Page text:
[6]Pearson,Oxford Bookbinding, p. 143. Colleges that have changed their pressmarks include All Souls, Merton, and New College. It is also the case that sometimes pressmarks are omitted from Ker's listings, an example being Gloucester Cathedral: for the relevant shelfmarks, and for the revised shelfmarks of other books, see appendix C in S. M. Eward,A Catalogue of Gloucester Cathedral Library(Gloucester, 1972),pp. 246 - 8.

[7]The guardbooks are that of E. M. Dring, whose provenance is discussed above at p. xvi, and which is now Oxford: Bodleian, MS. Lat. misc. b. 18 [Pearson's reading of 19 is alapsus calami,recording an obsolete shelfmark], and the 'Lanhydrock guardbook', mentioned above at p. xvi (n. 1), which is now Oxford: Bodleian, MS. Lat. misc. b. 17.

[8]For a Europe-wide survey of the state of such studies, see R. Watson, 'Medieval Manuscript Fragments',Archives,xiii (1973), pp. 61 - 73; for a comment on the recent historiography of fragment-studies, see M. McC. Gatch, 'Fragmenta ManuscriptaandVariaat Missouri and Cambridge',TCBS,ix (1990), pp. 434 - 475.

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Click here to submit a correction and/or an addition to the editors.

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The layout of these entries follows, as far as possible, that of the listings inPastedowns, following the conventions set out at pp. xviii - xix above. When information is derived from Ker's notes, or from Richard Hunt's, or when it has been previously printed by David Pearson, this is marked by following the relevant details with the appropriate scholar's initials placed in square brackets. For ease of use, cross-references are included to relevant items in Pearson's supplement; these are cited by number, introduced by the letter S. Addenda are listed by the individual number provided inPastedowns; however, when three or more consecutive entries invite exactly the same comment, they are grouped together in one note. One further convention is that bibliographical references are sometimes introduced by 'see ...': this is to signify that those references give additional information about the particular fragment. It should be noted that these references are not intended to be exhaustive but to direct the reader to the fullest or most recent discussions. However, even in their concise form, they give some sense of the significant impact Neil Ker's work has had on manuscript studies in the late twentieth century, and into the new millennium.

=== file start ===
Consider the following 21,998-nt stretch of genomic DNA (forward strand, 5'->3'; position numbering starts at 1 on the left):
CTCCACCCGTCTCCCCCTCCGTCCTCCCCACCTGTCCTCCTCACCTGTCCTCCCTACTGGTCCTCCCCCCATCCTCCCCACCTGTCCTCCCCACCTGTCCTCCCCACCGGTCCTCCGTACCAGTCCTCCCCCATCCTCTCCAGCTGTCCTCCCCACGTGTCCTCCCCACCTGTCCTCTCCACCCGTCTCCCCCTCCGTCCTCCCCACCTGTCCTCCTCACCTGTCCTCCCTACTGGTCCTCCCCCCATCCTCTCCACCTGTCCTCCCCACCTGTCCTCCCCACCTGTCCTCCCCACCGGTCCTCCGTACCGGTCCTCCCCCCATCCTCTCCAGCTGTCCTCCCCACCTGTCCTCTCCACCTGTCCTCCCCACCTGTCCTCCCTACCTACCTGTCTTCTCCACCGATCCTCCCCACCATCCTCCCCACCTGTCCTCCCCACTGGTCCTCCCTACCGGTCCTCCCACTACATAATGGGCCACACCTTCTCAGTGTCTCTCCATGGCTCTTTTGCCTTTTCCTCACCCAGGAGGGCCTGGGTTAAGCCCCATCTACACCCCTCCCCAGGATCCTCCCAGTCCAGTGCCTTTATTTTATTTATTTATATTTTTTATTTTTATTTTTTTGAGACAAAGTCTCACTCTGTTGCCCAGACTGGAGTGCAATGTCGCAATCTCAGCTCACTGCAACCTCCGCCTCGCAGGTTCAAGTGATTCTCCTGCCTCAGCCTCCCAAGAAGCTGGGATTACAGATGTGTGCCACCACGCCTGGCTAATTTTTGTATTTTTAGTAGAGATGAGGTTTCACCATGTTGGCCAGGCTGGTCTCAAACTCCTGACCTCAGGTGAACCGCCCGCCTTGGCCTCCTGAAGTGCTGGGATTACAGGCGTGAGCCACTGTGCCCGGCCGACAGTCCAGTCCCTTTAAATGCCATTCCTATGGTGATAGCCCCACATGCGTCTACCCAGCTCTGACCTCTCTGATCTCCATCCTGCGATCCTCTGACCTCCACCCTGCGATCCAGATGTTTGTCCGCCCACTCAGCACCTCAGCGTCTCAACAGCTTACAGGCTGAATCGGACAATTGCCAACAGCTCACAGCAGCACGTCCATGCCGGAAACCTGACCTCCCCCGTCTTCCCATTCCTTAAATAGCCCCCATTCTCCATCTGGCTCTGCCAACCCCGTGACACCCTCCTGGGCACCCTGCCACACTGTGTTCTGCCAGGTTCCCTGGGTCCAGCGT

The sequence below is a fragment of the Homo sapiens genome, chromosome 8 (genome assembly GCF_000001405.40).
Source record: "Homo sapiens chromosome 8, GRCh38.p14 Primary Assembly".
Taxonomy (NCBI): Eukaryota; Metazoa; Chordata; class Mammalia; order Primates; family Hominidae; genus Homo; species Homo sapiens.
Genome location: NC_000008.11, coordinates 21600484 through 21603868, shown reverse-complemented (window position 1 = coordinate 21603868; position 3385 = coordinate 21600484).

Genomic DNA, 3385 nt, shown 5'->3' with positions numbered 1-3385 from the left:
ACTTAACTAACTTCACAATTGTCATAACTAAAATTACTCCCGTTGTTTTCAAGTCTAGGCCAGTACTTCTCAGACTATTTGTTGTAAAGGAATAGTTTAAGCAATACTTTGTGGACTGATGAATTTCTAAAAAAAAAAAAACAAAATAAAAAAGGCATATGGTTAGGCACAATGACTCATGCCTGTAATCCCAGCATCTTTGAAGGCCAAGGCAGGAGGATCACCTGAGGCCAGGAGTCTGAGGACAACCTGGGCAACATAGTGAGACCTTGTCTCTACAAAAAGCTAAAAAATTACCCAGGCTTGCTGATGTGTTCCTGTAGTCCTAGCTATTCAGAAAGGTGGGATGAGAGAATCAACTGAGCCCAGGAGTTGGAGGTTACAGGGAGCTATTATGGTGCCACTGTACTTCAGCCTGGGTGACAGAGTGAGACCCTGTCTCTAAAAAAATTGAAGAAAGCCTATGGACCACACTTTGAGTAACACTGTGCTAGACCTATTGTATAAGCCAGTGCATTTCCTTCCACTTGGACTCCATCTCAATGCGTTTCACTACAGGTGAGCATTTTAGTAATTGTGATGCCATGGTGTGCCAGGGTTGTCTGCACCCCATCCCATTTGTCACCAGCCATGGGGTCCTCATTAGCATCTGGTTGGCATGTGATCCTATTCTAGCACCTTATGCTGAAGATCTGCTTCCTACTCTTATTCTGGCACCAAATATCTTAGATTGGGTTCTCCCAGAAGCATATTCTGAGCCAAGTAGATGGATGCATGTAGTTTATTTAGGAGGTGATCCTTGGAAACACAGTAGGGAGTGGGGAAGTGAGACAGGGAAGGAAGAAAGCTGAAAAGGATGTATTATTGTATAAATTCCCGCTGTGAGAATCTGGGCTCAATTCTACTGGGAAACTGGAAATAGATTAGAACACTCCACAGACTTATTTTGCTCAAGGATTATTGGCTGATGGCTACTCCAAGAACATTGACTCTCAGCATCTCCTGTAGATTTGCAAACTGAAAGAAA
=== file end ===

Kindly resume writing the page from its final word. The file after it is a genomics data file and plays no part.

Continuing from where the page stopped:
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AL / G. Lacombe et al.,Aristoteles Latinus. Pars Posterior(Cambridge, 1955).
AO / J. Foster,Alumni Oxonienses: the members of the University of Oxford, 1500 - 1714,4 vols (Oxford, 1891 - 92).
BRUO 1501 - 1540 / A. B. Emden,A Biographical Register of the University of Oxford, A.D. 1501 to 1540(Oxford, 1974).